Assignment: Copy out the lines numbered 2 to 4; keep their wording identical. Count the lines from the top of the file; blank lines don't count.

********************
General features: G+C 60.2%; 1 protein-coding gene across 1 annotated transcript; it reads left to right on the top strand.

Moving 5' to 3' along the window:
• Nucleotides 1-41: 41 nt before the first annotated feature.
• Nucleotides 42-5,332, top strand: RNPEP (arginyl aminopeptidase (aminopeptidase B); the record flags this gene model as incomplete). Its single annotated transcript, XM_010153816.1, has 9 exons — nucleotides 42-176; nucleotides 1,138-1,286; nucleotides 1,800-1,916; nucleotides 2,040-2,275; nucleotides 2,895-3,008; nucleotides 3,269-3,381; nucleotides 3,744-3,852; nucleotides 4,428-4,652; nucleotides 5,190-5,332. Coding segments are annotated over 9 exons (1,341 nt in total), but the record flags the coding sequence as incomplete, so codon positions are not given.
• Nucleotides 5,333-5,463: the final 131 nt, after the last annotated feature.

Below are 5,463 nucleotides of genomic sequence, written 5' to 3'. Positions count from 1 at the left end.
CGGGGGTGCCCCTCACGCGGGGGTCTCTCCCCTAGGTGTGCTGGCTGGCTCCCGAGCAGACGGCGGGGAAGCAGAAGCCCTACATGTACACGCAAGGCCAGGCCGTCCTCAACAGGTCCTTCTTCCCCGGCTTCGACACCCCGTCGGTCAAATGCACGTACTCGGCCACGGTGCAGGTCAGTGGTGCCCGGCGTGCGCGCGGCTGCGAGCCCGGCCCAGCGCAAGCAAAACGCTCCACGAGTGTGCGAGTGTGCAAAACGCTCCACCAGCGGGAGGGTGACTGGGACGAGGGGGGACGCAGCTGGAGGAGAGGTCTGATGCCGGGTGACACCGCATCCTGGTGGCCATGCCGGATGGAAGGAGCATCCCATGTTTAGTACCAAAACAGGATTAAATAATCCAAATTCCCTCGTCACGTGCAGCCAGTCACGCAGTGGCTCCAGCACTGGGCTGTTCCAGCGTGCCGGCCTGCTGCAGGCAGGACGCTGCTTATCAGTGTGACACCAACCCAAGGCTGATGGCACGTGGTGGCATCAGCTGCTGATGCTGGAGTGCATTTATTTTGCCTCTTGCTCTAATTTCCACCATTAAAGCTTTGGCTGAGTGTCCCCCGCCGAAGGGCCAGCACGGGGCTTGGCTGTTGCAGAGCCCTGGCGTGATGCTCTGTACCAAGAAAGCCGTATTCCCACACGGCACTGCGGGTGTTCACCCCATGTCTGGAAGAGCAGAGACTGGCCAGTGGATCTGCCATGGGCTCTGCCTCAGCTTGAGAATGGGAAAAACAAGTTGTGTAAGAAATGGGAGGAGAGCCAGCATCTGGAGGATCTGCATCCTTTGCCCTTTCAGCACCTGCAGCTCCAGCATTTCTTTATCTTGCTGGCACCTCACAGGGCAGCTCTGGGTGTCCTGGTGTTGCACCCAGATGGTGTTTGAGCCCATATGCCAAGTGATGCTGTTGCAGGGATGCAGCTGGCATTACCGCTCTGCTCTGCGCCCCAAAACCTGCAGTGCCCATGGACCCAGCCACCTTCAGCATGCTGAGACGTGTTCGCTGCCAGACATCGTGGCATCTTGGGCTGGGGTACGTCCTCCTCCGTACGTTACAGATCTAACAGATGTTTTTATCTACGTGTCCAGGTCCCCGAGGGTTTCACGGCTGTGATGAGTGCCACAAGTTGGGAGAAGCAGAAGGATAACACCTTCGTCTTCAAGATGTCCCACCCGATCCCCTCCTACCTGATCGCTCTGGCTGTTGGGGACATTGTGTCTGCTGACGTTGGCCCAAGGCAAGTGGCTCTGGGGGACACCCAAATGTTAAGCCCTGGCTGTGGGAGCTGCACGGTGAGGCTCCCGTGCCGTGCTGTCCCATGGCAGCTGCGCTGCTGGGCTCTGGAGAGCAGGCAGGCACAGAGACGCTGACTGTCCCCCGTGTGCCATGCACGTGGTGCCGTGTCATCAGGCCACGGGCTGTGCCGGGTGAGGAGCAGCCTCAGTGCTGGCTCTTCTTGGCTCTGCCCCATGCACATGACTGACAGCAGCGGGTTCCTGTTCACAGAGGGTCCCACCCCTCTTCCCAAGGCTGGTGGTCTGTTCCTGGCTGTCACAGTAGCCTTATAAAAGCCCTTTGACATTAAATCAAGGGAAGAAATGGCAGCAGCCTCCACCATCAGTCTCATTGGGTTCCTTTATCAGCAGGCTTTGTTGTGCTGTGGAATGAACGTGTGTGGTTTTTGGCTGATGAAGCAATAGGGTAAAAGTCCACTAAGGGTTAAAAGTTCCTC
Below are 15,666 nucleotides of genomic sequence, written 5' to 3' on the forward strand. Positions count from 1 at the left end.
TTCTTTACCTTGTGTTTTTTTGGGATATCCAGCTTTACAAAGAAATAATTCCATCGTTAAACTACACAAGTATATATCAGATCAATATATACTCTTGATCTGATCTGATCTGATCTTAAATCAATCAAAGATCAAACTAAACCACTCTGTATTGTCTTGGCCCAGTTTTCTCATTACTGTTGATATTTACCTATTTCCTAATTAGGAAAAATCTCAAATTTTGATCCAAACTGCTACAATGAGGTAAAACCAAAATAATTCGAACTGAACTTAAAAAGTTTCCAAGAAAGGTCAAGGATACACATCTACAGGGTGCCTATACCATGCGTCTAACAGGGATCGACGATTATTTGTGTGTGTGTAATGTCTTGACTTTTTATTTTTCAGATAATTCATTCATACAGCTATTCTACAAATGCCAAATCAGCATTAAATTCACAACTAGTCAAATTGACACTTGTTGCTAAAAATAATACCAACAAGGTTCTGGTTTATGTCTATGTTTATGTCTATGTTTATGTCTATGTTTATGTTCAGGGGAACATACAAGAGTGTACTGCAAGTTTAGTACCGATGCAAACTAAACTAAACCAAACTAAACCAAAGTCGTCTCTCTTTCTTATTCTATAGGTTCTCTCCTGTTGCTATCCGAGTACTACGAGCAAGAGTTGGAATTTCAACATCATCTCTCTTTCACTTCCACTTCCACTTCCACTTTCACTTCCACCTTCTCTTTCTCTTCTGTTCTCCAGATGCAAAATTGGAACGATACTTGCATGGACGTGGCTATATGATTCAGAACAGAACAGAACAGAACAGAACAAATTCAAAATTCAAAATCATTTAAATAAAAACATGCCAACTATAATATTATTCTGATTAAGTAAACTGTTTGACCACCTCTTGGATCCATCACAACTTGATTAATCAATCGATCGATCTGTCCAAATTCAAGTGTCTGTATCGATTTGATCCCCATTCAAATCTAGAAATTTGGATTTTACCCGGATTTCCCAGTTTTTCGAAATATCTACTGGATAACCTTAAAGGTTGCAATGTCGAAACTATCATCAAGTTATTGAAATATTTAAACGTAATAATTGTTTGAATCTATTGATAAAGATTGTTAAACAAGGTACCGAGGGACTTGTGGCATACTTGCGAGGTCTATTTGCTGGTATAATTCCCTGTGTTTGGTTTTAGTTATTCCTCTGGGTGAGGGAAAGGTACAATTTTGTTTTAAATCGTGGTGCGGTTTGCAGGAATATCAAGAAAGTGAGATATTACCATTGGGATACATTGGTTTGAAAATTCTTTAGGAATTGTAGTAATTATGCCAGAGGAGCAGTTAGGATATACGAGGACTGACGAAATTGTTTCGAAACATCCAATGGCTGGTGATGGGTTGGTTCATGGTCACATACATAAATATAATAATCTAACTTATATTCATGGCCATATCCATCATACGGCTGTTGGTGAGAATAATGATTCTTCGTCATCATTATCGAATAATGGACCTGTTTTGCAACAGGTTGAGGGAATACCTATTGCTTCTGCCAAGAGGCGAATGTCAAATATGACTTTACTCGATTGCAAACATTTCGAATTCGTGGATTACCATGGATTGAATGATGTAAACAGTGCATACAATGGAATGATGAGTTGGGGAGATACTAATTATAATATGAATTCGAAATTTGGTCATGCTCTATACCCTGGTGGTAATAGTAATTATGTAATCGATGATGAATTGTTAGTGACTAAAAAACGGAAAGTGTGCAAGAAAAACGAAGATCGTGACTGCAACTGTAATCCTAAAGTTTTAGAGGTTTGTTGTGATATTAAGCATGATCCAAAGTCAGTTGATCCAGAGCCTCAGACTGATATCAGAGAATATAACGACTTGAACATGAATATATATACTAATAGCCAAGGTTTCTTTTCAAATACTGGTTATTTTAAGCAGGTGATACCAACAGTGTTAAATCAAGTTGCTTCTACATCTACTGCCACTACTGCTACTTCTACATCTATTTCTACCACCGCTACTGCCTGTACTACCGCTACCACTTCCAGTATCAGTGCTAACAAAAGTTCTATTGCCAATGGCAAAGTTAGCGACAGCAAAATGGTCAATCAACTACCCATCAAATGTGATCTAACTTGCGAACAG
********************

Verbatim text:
Moving 5' to 3' along the window:
• Nucleotides 1-41: 41 nt before the first annotated feature.
• Nucleotides 42-5,332, top strand: RNPEP (arginyl aminopeptidase (aminopeptidase B); the record flags this gene model as incomplete). Its single annotated transcript, XM_010153816.1, has 9 exons — nucleotides 42-176; nucleotides 1,138-1,286; nucleotides 1,800-1,916; nucleotides 2,040-2,275; nucleotides 2,895-3,008; nucleotides 3,269-3,381; nucleotides 3,744-3,852; nucleotides 4,428-4,652; nucleotides 5,190-5,332. Coding segments are annotated over 9 exons (1,341 nt in total), but the record flags the coding sequence as incomplete, so codon positions are not given.